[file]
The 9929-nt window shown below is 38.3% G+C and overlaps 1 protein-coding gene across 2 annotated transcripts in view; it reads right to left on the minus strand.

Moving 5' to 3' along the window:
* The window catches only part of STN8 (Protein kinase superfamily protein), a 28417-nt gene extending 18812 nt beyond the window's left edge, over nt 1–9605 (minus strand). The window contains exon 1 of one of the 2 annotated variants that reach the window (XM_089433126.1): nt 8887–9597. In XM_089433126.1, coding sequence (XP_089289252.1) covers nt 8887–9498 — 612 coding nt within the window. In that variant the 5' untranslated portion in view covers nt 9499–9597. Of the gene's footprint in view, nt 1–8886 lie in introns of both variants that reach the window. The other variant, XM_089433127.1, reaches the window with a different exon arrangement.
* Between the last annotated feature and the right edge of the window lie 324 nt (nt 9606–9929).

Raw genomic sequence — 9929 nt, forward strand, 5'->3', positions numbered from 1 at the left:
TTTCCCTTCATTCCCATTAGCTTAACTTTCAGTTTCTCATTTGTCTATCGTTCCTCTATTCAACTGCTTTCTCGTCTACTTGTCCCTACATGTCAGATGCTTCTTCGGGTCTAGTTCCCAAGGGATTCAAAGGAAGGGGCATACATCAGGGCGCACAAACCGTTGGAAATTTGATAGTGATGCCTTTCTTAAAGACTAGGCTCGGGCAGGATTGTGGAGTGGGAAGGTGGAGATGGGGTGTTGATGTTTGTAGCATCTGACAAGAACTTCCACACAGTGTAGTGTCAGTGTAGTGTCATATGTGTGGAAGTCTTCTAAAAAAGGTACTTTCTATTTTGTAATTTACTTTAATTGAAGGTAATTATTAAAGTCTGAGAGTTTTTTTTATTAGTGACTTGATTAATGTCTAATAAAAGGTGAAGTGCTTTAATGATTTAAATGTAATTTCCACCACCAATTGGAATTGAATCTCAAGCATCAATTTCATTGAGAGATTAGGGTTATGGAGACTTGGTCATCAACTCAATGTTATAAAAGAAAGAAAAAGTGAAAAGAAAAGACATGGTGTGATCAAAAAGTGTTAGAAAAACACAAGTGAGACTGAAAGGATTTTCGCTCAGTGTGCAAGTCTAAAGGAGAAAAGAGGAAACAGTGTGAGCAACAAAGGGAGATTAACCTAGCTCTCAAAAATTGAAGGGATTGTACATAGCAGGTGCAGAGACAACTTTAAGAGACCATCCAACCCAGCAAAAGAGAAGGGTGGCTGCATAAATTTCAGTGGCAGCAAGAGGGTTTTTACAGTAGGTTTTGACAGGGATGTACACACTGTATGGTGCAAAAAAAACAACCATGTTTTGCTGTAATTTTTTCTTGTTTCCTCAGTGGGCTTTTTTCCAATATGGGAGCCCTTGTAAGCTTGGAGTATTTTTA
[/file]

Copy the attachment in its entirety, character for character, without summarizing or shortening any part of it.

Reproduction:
The 9929-nt window shown below is 38.3% G+C and overlaps 1 protein-coding gene across 2 annotated transcripts in view; it reads right to left on the minus strand.

Moving 5' to 3' along the window:
* The window catches only part of STN8 (Protein kinase superfamily protein), a 28417-nt gene extending 18812 nt beyond the window's left edge, over nt 1–9605 (minus strand). The window contains exon 1 of one of the 2 annotated variants that reach the window (XM_089433126.1): nt 8887–9597. In XM_089433126.1, coding sequence (XP_089289252.1) covers nt 8887–9498 — 612 coding nt within the window. In that variant the 5' untranslated portion in view covers nt 9499–9597. Of the gene's footprint in view, nt 1–8886 lie in introns of both variants that reach the window. The other variant, XM_089433127.1, reaches the window with a different exon arrangement.
* Between the last annotated feature and the right edge of the window lie 324 nt (nt 9606–9929).

Raw genomic sequence — 9929 nt, forward strand, 5'->3', positions numbered from 1 at the left:
TTTCCCTTCATTCCCATTAGCTTAACTTTCAGTTTCTCATTTGTCTATCGTTCCTCTATTCAACTGCTTTCTCGTCTACTTGTCCCTACATGTCAGATGCTTCTTCGGGTCTAGTTCCCAAGGGATTCAAAGGAAGGGGCATACATCAGGGCGCACAAACCGTTGGAAATTTGATAGTGATGCCTTTCTTAAAGACTAGGCTCGGGCAGGATTGTGGAGTGGGAAGGTGGAGATGGGGTGTTGATGTTTGTAGCATCTGACAAGAACTTCCACACAGTGTAGTGTCAGTGTAGTGTCATATGTGTGGAAGTCTTCTAAAAAAGGTACTTTCTATTTTGTAATTTACTTTAATTGAAGGTAATTATTAAAGTCTGAGAGTTTTTTTTATTAGTGACTTGATTAATGTCTAATAAAAGGTGAAGTGCTTTAATGATTTAAATGTAATTTCCACCACCAATTGGAATTGAATCTCAAGCATCAATTTCATTGAGAGATTAGGGTTATGGAGACTTGGTCATCAACTCAATGTTATAAAAGAAAGAAAAAGTGAAAAGAAAAGACATGGTGTGATCAAAAAGTGTTAGAAAAACACAAGTGAGACTGAAAGGATTTTCGCTCAGTGTGCAAGTCTAAAGGAGAAAAGAGGAAACAGTGTGAGCAACAAAGGGAGATTAACCTAGCTCTCAAAAATTGAAGGGATTGTACATAGCAGGTGCAGAGACAACTTTAAGAGACCATCCAACCCAGCAAAAGAGAAGGGTGGCTGCATAAATTTCAGTGGCAGCAAGAGGGTTTTTACAGTAGGTTTTGACAGGGATGTACACACTGTATGGTGCAAAAAAAACAACCATGTTTTGCTGTAATTTTTTCTTGTTTCCTCAGTGGGCTTTTTTCCAATATGGGAGCCCTTGTAAGCTTGGAGTATTTTTA